With Brexit, Gibraltar a rock in a hard place
Border and economy questions rise
GIBRALTAR | Negotiations over Britain’s exit from the European Union starting this week are likely to prove long and difficult, but perhaps nowhere will they be more disruptive than on this rock outcropping/ colony of 32,000 British subjects that juts out of Spain’s southern tip.
Brexit is casting uncertainty for communities throughout the United Kingdom and Europe that will be affected by changes in trade, freedom of movement and job prospects, as British Prime Minister Theresa May tries to win the best possible exit deal from the EU.
But few have as much directly at stake as the Gibraltarians, 95 percent of whom voted last year in favor of staying in the EU out of fear that they could be left at the mercy of Spanish designs to impose its sovereignty on “The Rock.” Along with Northern Ireland, Gibraltar is one of the few places where Britain shares a land border with another EU state, complicating the divorce proceedings immensely.
Spain lost Gibraltar in an 18th-century war with Britain, which established a naval base at the strategic entrance to the Mediterranean and colonized it with migrant laborers from Malta, Cyprus and parts of North Africa, as well as with native Spaniards from southern Andalucia. Spain has been trying to claw back the small spit of land ever since.
Right-wing dictator Francisco Franco, who ruled Spain during much of the last century, closed the narrow land connection to Gibraltar as a way of pressuring Britain for its return. The border was reopened when Spain joined the EU in the 1980s under a democratic government. The joint membership of London and Madrid in the EU tended to limit tensions over Gibraltar to a low simmer, but Brexit will bring changes in policy on Gibraltar, a senior Spanish official said.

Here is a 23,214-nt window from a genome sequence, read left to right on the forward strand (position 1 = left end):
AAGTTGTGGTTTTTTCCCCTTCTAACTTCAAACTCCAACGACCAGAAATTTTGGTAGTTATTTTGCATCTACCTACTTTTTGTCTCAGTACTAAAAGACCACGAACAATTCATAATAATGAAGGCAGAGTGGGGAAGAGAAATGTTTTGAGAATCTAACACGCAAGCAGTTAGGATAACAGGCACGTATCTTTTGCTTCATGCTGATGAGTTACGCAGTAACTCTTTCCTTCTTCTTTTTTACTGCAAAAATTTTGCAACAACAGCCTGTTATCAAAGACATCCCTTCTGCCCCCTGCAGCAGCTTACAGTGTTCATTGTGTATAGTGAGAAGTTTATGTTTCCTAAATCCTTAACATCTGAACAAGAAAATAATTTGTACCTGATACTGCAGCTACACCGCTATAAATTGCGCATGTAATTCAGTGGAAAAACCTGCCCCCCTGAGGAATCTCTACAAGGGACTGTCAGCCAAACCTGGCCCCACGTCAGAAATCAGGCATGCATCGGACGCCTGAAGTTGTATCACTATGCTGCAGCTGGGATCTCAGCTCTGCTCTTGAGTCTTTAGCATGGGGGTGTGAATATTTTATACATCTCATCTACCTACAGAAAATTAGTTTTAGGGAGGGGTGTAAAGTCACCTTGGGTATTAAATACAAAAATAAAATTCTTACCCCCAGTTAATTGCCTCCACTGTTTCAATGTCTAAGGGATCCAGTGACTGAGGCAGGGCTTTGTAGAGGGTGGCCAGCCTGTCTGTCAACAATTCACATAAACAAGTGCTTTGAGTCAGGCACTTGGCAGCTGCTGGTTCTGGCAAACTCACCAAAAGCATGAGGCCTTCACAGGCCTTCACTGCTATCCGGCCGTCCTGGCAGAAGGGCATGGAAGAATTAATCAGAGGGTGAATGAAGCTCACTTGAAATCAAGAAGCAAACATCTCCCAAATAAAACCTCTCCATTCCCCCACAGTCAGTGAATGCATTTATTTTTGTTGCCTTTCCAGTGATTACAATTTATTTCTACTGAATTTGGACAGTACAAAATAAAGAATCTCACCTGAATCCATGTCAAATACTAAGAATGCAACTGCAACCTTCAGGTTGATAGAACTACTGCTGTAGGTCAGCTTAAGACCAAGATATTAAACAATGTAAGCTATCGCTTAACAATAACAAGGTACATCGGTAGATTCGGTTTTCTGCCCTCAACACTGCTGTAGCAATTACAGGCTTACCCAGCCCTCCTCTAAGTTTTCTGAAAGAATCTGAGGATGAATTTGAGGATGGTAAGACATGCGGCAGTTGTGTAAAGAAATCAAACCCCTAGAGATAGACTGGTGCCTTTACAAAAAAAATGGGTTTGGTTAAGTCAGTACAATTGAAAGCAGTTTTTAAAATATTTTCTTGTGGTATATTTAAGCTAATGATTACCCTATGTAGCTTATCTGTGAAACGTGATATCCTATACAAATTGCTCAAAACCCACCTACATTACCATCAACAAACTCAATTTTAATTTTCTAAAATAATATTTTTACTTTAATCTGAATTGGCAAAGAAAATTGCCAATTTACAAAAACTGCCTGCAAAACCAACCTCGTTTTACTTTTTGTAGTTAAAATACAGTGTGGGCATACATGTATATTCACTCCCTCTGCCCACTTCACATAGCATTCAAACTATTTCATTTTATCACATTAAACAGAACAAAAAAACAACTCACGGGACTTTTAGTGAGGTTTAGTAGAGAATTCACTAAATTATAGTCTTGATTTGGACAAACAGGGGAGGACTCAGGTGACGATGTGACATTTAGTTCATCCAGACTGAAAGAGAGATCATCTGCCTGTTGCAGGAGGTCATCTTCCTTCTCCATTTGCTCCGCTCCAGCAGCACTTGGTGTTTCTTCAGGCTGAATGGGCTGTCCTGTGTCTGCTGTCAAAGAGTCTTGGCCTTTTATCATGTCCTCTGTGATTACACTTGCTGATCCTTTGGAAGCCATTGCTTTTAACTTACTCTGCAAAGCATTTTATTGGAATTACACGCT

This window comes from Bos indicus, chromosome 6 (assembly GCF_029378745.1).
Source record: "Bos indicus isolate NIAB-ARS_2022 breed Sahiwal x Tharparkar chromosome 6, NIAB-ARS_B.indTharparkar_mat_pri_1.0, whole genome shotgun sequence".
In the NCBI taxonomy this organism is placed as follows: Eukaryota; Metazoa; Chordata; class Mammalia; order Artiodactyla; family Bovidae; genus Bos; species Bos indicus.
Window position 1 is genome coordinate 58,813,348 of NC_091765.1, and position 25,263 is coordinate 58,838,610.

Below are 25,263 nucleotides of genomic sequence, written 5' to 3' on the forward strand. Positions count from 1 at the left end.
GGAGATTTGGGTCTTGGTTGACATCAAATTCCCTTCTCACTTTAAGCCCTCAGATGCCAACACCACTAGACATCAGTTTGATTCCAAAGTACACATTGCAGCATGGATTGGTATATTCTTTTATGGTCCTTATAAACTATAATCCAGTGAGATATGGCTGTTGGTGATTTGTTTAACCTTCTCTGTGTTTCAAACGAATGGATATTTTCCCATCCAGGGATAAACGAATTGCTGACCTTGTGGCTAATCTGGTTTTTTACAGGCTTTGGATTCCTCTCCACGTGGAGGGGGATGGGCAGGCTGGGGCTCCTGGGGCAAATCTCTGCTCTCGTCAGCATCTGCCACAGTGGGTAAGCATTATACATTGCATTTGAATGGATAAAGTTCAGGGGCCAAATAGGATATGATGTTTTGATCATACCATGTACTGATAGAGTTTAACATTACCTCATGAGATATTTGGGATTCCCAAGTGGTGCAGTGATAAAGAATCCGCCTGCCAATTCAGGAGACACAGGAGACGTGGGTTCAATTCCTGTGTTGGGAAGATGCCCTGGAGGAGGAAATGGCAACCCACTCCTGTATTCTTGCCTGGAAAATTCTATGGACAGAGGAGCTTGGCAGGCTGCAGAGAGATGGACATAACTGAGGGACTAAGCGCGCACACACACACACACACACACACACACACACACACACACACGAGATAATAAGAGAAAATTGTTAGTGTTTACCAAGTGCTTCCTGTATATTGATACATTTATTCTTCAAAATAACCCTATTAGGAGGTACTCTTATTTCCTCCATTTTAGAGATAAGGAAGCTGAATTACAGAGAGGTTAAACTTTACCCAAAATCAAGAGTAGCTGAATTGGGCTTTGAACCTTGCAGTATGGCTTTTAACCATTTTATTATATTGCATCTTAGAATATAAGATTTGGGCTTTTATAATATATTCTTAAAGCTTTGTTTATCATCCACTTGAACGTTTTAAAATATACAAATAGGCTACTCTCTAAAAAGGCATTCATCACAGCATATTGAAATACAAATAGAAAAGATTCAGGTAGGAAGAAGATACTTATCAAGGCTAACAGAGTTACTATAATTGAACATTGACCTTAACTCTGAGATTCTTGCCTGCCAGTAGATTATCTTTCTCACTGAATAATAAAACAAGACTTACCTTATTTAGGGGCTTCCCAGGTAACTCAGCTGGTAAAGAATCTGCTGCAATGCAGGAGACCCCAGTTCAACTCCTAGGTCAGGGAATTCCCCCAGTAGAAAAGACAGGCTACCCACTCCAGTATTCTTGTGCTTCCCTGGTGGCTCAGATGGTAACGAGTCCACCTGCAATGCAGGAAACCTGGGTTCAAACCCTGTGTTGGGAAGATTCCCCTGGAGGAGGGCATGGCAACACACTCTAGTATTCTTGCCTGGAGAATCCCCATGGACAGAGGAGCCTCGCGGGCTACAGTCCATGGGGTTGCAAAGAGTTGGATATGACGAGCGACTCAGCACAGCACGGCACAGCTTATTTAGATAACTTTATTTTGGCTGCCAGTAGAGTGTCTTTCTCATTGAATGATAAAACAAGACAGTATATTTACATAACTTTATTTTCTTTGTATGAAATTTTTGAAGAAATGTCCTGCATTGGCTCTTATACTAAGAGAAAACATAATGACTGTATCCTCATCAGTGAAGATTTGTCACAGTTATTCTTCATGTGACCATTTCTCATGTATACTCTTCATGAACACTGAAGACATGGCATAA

One clause in the EU statement last month outlining conditions for Brexit negotiations stipulates that Spain must approve any new trade arrangement with Britain over Gibraltar.
“Brexit leaves us unprotected,” said Jonathan Sacramento, news director at the Gibraltar Broadcasting Corp., Gibraltar’s main TV channel. “If Spain shuts the border again, it would totally paralyze our economy.”
Spanish Foreign Minister Jose GarciaMargallo did little to calm fears after the shock result in the British referendum last year, saying Brexit represented “Spain’s big chance to recover Gibraltar.”
Spain also flexed its muscle in August 2013 when police beefed up border controls over a plan by Gibraltar officials to build an artificial reef that hampered Spanish fishing vessels operating in contested waters. Vehicle and pedestrian traffic in and out of The Rock ground to a virtual halt over several days as passports and bags were meticulously inspected under the blazing sun.
“If Spain creates long border queues today, God help us after Brexit,” said Paul Delmar, a taxi driver who earns his living by ferrying tourists from the border barriers to the historic town center lined with pubs and duty-free shops.
In the 2013 standoff, a special EU delegation flew in to urge the Spanish government to relax border controls. The locals say they know there will be no such intervention after Brexit.
Not a pawn
Despite the cloud hanging over Gibraltar’s future, some are putting on a brave face.
“Gibraltar is not going to be a pawn in the Brexit negotiations,” said Gibraltar’s main elected official, Chief Minister Fabian Picardo, who downplays much of the scare talk.
He noted that 92 percent of Gibraltar’s trade is with Britain, mainly in financial services. A fifth of all British auto insurance policies are written in Gibraltar, according to the local government, which offers tax advantages to insurance companies and banks. Because of its unique status, Gibraltar has become one of the world’s biggest centers of online gambling, which is responsible for 1 in 10 jobs in the enclave.
With Brexit clipping access to the British market, Mr. Picardo said, Englishspeaking EU nations such as Malta and Ireland may turn to Gibraltar as a gateway